Readers are inveterate and unapologetic list makers. Indeed, according to Umberto Eco, “Lists are the most necessary literary accessories of all.”
- There are lists of books that must be read.
- There are lists of books that must be reread.
- There are lists of books that must be read by others.
- There are lists of books that must be bought.
- There are best-seller lists.
- There are best of the best lists.
- There are the indispensable book lists—those titles readers might profess to be their preferred companions were they stranded on a desert isle.
It seems that list-making simply goes with the territory—it is the natural accompaniment to the shelf life.
T.S. Eliot quipped, “I love reading another reader’s list of favorites. Even when I find I do not share their tastes or predilections, I am provoked to compare, contrast, and contradict. It is a most healthy exercise, and one altogether fruitful.”
Here at King’s Meadow, we share that sentiment wholeheartedly. So, we trust you’ll enjoy mulling over, arguing with, and amending the following lists:
My Favorite Non-Fiction Books from the 20th Century
Compiling a list of my favorite non-fiction works of the twentieth century is harder than it might appear at first glance—at least partly because most of the really good books written in this century are barely up to the standards of mediocre books written in earlier centuries. But, of course, in accord with God’s good providence, there have been a number of happy literary aberrations. Almost any of the books by G.K. Chesterton, Abraham, Kuyper, Hilaire Belloc, C.S. Lewis, Dorothy Sayers, Niall Ferguson, Arthur Quiller-Couch, or Paul Johnson might have made the list—but I had to start and stop somewhere. These are listed in no particular order (other than the ramshackle, stream-of-consciousness order in my own mind).
1. Orthodoxy, G.K. Chesterton
2. The Stone Lectures, Abraham Kuyper
3. Knowing God, J.I. Packer
4. Mont St. Michel and Chartres, Henry Adams
5. The Servile State, Hilaire Belloc
6. Up From Slavery, Booker T. Washington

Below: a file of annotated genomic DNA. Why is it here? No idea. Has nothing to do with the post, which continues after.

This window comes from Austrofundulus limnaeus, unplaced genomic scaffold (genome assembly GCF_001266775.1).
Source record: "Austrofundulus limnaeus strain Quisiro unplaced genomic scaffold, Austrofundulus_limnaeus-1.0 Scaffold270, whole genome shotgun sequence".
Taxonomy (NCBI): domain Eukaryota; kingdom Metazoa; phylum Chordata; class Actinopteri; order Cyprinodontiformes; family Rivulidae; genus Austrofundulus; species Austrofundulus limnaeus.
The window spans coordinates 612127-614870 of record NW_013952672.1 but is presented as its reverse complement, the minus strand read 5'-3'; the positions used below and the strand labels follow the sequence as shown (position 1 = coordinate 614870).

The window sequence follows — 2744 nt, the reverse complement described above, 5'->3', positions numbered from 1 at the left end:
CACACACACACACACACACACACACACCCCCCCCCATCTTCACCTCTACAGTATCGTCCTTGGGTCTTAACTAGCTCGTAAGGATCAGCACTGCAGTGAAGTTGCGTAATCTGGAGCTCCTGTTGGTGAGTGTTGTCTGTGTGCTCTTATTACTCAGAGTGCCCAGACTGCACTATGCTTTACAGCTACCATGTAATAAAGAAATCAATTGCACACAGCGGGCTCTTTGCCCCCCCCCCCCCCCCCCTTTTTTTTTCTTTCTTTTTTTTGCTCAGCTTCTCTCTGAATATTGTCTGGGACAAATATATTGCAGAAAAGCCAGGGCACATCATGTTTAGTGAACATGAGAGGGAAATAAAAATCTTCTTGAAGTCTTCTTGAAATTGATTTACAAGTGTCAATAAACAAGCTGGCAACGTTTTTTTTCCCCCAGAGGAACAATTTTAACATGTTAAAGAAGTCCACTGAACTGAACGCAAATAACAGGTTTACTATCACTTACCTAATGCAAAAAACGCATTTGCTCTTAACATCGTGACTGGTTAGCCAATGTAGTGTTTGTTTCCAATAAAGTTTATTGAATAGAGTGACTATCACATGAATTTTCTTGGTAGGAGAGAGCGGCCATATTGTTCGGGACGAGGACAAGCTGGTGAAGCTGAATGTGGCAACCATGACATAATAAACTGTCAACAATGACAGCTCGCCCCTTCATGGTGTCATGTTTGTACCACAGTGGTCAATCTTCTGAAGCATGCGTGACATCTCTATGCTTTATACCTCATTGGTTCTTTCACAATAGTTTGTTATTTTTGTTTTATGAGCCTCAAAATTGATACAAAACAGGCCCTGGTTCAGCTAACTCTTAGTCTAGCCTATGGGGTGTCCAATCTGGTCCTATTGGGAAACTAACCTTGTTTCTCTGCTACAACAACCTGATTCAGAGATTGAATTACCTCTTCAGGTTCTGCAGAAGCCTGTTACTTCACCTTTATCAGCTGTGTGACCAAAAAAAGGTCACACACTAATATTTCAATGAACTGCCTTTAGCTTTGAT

7. The Birth of the Modern, Paul Johnson
8. The Path to Rome, Hilaire Belloc
9. The Gathering Storm, Winston Churchill
10. A World Torn Apart, Aleksandr Solzhenitsyn
11. Home, Witold Rybczynski
12. A Texan Looks at Lyndon, J. Evetts Haley
13. How the Other Half Lives, Jacob Riis
14. My Utmost for His Highest, Oswald Chambers
15. I’ll Take My Stand, Donald Davidson, et al.
16. George Whitefield. Arnold Dallimore
17. 84 Charing Cross Road, Helene Hanff
18. The Calvinistic Concept of Culture, Henry Van Til
19. A Wake for the Living, Andrew Lytle
20. A Christian Manifesto, Francis Schaeffer
21. Where Nights Are Longest, Colin Thubron
22. Amusing Ourselves to Death, Neil Postman
23. Civil Rights, Thomas Sowell
24. Essays and Criticisms, Dorothy Sayers
25. Ideas Have Consequences, Richard Weaver
26. Mere Christianity, C.S. Lewis,
27. The Intellectual Life, A.G. Sertillanges
28. The God Who Is There, Francis Schaeffer
29. The Fundamentals, J. Gresham Machen et al.
30. The Gulag Archipelago, Alexander Solzhenitsyn
31. Witness, Whittaker Chambers
32. Christianity and Liberalism, J. Gresham Machen
33. The Defense of the Faith, Cornelius Van Til
34. Battle for the Bible, Harold Lindsell
35. Spiritual Depression, D. Martyn Lloyd-Jones
36. The Cost of Discipleship, Dietrich Bonhoeffer
37. The Mind of the Maker, Dorothy Sayers
38. Modern Art and the Death of a Culture, Hans Rookmaaker
39. Idols for Destruction, Herbert Schlossberg
40. Fire in the Minds of Men, James Billington
(to be continued….)